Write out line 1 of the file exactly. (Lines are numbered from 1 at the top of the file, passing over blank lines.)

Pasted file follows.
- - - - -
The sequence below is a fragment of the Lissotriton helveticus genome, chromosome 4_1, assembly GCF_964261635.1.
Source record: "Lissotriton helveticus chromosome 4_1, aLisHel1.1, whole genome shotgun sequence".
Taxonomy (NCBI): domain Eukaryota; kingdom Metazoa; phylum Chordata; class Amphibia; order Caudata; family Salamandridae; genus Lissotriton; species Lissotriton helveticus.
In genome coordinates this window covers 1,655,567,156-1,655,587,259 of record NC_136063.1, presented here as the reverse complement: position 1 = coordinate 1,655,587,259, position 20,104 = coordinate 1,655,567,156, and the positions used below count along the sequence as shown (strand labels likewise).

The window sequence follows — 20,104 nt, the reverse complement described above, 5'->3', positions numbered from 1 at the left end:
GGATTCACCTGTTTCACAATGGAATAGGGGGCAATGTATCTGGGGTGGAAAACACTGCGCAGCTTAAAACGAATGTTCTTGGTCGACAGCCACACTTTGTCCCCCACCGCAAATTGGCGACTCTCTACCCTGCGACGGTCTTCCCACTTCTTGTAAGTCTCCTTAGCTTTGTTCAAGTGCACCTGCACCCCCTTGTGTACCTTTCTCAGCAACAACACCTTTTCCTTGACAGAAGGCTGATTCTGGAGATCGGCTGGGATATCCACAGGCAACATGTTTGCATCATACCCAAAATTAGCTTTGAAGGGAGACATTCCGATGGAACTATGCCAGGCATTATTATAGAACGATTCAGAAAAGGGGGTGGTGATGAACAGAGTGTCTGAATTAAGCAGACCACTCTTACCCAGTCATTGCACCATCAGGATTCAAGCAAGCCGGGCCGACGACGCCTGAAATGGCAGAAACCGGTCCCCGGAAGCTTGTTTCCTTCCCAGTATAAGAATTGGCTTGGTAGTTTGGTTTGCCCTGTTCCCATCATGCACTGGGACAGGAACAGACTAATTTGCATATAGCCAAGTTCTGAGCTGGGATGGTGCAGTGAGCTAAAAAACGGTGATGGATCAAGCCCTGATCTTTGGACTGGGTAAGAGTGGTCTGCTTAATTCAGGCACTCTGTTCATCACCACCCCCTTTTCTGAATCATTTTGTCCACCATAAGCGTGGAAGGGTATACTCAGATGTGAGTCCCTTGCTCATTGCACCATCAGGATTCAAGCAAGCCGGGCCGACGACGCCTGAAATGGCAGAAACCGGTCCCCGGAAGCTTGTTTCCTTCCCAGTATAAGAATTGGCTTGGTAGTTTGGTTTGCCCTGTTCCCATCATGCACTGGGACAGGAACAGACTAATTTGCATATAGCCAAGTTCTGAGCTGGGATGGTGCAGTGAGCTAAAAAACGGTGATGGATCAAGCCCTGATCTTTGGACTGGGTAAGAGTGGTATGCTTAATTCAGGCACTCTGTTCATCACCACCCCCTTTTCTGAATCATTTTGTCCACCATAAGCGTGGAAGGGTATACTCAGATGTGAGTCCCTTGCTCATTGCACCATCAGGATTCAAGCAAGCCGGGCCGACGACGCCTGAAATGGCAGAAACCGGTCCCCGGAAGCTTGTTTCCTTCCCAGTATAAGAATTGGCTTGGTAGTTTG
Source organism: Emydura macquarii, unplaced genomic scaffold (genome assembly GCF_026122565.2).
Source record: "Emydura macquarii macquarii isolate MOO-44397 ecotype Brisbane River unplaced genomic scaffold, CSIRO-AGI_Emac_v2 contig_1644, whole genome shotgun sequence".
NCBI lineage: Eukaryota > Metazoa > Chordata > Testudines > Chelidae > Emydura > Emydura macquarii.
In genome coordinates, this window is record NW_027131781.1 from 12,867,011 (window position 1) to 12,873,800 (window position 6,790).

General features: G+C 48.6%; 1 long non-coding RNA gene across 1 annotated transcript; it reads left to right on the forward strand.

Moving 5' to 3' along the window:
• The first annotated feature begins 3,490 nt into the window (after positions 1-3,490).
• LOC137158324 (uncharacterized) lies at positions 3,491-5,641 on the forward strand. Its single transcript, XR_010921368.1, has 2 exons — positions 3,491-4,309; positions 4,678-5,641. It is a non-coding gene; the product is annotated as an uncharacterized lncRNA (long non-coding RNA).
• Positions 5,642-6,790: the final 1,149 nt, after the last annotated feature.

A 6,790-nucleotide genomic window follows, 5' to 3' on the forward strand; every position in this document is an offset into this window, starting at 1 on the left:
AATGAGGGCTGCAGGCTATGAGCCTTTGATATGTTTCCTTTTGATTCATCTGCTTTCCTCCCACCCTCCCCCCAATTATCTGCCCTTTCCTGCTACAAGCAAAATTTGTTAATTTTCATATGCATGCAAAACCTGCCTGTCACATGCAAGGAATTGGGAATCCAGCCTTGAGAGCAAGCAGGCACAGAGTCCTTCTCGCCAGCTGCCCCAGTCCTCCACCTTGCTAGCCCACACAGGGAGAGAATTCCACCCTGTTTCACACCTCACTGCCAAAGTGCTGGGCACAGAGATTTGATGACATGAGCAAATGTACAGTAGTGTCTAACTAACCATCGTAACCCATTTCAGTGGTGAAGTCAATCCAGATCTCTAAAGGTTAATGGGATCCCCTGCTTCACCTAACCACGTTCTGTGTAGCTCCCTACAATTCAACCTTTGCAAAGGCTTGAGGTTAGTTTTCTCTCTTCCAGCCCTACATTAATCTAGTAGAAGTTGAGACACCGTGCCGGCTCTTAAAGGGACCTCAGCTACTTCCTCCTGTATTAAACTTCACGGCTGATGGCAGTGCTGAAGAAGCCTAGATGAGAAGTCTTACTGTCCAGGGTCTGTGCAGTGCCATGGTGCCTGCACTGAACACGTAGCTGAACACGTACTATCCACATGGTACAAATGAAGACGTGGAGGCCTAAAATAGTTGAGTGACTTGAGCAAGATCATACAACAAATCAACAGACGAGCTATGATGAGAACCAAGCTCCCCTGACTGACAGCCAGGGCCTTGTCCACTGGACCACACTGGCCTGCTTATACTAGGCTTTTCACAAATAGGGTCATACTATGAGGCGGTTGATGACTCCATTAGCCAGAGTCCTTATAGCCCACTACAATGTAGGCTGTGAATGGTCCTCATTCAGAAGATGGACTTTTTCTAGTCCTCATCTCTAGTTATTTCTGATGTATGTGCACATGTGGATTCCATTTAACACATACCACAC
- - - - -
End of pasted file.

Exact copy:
The sequence below is a fragment of the Lissotriton helveticus genome, chromosome 4_1, assembly GCF_964261635.1.